A power of attorney is a written instrument that is executed by a natural person having the capacity to contract ("principal") who grants authority to an attorney in fact regardless of whether that person is known as an attorney in fact, or as an agent, or by some other term. Prob. Code § 4120 et seq.; Prob. Code § 4014(a).
A power of attorney is legally sufficient if all of the following requirements are met:
The power of attorney contains the date of execution.
The power of attorney is signed either by the principal or in the principal’s name by some other adult in the principal’s presence and at the principal’s direction.
The power of attorney is either acknowledged before a notary public or signed by at least two qualified witnesses.
However, after 2011, proof of the execution of a power of attorney otherwise than by acknowledgment is not permitted, for the purpose of recording the power of attorney (Gov. Code § 27287), and possibly is not permitted generally. (see Civ. Code § 1195(b)(1))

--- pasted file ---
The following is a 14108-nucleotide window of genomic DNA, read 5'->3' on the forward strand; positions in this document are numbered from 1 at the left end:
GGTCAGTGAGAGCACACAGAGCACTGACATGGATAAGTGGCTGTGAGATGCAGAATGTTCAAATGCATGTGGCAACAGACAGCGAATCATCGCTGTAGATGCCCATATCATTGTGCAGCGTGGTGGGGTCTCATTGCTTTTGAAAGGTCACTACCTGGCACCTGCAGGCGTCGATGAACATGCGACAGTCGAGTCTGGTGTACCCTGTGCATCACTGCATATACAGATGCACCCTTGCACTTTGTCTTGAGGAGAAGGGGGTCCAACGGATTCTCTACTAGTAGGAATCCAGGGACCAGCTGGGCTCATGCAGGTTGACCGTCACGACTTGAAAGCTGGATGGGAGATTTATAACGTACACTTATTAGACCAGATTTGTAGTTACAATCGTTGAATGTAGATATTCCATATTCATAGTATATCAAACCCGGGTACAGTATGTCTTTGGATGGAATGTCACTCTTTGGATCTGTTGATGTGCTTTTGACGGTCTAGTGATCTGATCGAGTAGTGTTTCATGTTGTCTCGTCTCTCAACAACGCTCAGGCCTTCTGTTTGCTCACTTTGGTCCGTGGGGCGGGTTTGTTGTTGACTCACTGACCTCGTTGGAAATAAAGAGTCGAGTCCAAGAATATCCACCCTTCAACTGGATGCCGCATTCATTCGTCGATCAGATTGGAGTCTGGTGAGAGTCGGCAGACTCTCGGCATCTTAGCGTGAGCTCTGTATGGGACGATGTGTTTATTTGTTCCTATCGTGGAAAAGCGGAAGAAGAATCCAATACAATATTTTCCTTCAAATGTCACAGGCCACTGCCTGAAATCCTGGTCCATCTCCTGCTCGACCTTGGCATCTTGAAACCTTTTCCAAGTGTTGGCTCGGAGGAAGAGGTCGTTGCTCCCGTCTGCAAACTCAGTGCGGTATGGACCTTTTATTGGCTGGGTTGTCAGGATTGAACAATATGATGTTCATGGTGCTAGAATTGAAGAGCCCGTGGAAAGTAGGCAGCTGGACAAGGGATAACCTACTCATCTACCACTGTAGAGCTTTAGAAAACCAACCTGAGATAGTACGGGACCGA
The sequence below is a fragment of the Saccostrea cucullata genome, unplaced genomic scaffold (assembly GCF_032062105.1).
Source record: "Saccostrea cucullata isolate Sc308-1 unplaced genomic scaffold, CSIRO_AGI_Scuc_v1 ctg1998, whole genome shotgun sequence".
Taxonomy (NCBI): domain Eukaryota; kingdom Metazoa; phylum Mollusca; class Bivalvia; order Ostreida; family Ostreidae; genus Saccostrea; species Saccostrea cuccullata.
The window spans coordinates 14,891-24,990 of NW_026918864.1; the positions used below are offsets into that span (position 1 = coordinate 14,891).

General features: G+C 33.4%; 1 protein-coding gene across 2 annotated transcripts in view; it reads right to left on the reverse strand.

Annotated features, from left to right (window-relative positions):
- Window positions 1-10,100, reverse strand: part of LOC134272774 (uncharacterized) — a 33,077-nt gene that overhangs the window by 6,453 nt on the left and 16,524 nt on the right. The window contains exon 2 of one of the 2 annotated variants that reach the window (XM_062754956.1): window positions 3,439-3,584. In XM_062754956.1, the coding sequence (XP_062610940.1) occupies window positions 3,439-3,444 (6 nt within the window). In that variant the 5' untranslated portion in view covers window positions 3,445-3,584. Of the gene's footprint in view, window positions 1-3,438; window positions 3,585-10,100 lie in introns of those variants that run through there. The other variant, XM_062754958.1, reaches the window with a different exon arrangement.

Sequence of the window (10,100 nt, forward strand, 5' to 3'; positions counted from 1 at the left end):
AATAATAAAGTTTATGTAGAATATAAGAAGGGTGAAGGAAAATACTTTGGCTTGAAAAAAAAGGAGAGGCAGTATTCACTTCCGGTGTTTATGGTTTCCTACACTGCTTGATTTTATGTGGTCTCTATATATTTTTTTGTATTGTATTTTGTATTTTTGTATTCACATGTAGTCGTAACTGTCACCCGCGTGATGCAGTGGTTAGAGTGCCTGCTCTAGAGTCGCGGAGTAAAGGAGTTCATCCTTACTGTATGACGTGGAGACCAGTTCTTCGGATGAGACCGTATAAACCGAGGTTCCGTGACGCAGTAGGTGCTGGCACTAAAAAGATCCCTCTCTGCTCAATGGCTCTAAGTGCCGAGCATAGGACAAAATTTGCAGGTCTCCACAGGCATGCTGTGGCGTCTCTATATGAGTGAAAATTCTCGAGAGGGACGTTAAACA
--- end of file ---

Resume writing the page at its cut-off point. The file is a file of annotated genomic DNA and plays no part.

Cannot be the attorney in fact
Eat individual must witness either the signing of the instrument by the principal or the principal’s acknowledgment of the signature or the power of attorney
In the case of a durable power of attorney for health care, there are additional requirements regarding witnesses.
Springing Power of Attorney
A springing power becomes effective at a specified future time or on the occurrence of a specified future event or contingency, including, but not limited to, the principal’s subsequent incapacity.
A statutory form power of attorney can be a springing power.
Durable Power of Attorney
A durable power of attorney is one that contains any words showing the principal’s intent that the authority conferred shall be exercisable notwithstanding the principal’s subsequent incapacity.
A power of attorney that conforms substantially to the prescribed statutory form power of attorney is legally sufficient when the form is properly completed, and the principal’s signature is acknowledged.
A statutory form power of attorney that limits the power to take effect upon the occurrence of a specified event or contingency, including, but not limited to, the principal’s incapacity, may contain a provision designating a person or persons who, by a written declaration under penalty of perjury, shall have the power to determine conclusively that the specified event or contingency has occurred.